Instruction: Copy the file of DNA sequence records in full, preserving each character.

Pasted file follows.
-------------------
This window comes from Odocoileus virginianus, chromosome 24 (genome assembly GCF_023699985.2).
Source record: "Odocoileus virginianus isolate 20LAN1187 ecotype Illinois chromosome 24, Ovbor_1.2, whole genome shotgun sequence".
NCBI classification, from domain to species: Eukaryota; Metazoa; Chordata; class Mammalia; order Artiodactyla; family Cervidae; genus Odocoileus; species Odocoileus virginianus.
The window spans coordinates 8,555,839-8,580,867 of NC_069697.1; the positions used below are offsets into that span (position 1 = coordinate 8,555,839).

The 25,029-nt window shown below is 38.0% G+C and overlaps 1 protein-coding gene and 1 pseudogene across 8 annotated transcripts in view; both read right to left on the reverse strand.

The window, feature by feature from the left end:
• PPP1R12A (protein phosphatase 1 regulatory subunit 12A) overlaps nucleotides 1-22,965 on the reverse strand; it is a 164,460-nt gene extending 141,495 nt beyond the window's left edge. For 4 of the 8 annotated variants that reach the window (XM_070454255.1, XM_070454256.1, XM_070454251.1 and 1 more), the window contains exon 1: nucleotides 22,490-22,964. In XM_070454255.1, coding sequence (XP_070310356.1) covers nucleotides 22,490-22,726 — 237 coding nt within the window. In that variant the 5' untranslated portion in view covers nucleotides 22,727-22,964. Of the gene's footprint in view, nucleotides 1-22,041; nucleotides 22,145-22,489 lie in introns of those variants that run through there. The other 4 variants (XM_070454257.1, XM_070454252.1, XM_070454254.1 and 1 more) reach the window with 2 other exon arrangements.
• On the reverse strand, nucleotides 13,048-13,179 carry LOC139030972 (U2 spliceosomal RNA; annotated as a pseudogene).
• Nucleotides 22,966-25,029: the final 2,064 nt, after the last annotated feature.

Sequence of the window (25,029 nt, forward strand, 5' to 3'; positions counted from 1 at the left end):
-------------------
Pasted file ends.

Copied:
This window comes from Odocoileus virginianus, chromosome 24 (genome assembly GCF_023699985.2).
Source record: "Odocoileus virginianus isolate 20LAN1187 ecotype Illinois chromosome 24, Ovbor_1.2, whole genome shotgun sequence".
NCBI classification, from domain to species: Eukaryota; Metazoa; Chordata; class Mammalia; order Artiodactyla; family Cervidae; genus Odocoileus; species Odocoileus virginianus.
The window spans coordinates 8,555,839-8,580,867 of NC_069697.1; the positions used below are offsets into that span (position 1 = coordinate 8,555,839).

The 25,029-nt window shown below is 38.0% G+C and overlaps 1 protein-coding gene and 1 pseudogene across 8 annotated transcripts in view; both read right to left on the reverse strand.

The window, feature by feature from the left end:
• PPP1R12A (protein phosphatase 1 regulatory subunit 12A) overlaps nucleotides 1-22,965 on the reverse strand; it is a 164,460-nt gene extending 141,495 nt beyond the window's left edge. For 4 of the 8 annotated variants that reach the window (XM_070454255.1, XM_070454256.1, XM_070454251.1 and 1 more), the window contains exon 1: nucleotides 22,490-22,964. In XM_070454255.1, coding sequence (XP_070310356.1) covers nucleotides 22,490-22,726 — 237 coding nt within the window. In that variant the 5' untranslated portion in view covers nucleotides 22,727-22,964. Of the gene's footprint in view, nucleotides 1-22,041; nucleotides 22,145-22,489 lie in introns of those variants that run through there. The other 4 variants (XM_070454257.1, XM_070454252.1, XM_070454254.1 and 1 more) reach the window with 2 other exon arrangements.
• On the reverse strand, nucleotides 13,048-13,179 carry LOC139030972 (U2 spliceosomal RNA; annotated as a pseudogene).
• Nucleotides 22,966-25,029: the final 2,064 nt, after the last annotated feature.

Sequence of the window (25,029 nt, forward strand, 5' to 3'; positions counted from 1 at the left end):